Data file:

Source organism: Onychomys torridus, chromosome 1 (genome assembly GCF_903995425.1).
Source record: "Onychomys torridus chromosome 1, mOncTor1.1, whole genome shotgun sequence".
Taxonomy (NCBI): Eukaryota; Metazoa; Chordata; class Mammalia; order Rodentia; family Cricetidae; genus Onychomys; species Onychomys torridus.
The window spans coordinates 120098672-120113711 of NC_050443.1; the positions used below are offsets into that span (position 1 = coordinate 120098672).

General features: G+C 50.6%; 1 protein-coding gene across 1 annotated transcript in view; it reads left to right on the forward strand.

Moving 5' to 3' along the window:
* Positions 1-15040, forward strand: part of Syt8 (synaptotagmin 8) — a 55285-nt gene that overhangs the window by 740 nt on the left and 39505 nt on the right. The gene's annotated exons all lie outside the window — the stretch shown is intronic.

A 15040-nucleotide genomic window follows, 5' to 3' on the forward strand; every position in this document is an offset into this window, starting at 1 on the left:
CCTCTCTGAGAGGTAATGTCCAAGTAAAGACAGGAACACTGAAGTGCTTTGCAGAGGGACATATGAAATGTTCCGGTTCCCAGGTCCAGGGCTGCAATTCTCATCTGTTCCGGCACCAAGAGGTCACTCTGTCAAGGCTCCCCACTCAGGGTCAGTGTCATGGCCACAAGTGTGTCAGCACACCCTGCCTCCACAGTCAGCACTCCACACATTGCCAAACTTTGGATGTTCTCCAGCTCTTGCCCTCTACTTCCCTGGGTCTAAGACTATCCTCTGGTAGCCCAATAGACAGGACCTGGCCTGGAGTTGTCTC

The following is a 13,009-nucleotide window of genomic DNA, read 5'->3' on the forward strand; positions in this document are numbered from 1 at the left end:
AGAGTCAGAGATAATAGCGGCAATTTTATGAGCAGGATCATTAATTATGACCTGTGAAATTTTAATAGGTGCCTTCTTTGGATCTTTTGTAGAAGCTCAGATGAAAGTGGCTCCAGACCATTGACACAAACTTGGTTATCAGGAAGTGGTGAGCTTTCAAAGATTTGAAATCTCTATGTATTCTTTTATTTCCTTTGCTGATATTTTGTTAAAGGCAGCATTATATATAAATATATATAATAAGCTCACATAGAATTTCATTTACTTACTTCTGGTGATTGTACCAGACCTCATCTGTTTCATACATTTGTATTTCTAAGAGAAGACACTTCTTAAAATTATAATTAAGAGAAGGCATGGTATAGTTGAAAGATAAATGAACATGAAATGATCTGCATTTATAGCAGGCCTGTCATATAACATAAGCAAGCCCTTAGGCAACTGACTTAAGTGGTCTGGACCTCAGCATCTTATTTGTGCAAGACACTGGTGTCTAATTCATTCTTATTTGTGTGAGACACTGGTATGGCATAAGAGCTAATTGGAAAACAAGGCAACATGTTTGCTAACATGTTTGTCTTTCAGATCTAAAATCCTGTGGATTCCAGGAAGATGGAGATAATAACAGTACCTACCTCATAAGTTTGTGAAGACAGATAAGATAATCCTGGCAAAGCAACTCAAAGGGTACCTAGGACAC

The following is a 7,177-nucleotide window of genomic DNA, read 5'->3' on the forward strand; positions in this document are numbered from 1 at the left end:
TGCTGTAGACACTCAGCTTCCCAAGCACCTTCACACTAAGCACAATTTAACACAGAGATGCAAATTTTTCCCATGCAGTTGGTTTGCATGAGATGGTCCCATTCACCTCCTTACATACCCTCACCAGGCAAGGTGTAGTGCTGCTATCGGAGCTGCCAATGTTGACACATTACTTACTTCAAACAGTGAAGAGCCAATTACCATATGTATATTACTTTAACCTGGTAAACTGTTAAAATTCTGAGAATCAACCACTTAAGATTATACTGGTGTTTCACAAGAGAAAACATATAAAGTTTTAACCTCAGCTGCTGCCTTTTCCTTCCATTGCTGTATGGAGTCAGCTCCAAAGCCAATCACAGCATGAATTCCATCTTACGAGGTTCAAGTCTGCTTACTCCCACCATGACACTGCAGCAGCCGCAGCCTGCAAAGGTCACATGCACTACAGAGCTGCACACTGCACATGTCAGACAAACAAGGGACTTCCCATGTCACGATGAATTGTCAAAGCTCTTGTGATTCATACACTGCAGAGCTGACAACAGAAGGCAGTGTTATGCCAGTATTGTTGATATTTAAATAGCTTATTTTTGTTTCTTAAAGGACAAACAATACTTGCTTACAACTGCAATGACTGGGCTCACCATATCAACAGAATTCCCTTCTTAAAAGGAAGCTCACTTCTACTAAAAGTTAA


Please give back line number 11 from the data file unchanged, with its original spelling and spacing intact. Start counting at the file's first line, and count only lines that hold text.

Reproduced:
AGAGTCAGAGATAATAGCGGCAATTTTATGAGCAGGATCATTAATTATGACCTGTGAAATTTTAATAGGTGCCTTCTTTGGATCTTTTGTAGAAGCTCAGATGAAAGTGGCTCCAGACCATTGACACAAACTTGGTTATCAGGAAGTGGTGAGCTTTCAAAGATTTGAAATCTCTATGTATTCTTTTATTTCCTTTGCTGATATTTTGTTAAAGGCAGCATTATATATAAATATATATAATAAGCTCACATAGAATTTCATTTACTTACTTCTGGTGATTGTACCAGACCTCATCTGTTTCATACATTTGTATTTCTAAGAGAAGACACTTCTTAAAATTATAATTAAGAGAAGGCATGGTATAGTTGAAAGATAAATGAACATGAAATGATCTGCATTTATAGCAGGCCTGTCATATAACATAAGCAAGCCCTTAGGCAACTGACTTAAGTGGTCTGGACCTCAGCATCTTATTTGTGCAAGACACTGGTGTCTAATTCATTCTTATTTGTGTGAGACACTGGTATGGCATAAGAGCTAATTGGAAAACAAGGCAACATGTTTGCTAACATGTTTGTCTTTCAGATCTAAAATCCTGTGGATTCCAGGAAGATGGAGATAATAACAGTACCTACCTCATAAGTTTGTGAAGACAGATAAGATAATCCTGGCAAAGCAACTCAAAGGGTACCTAGGACAC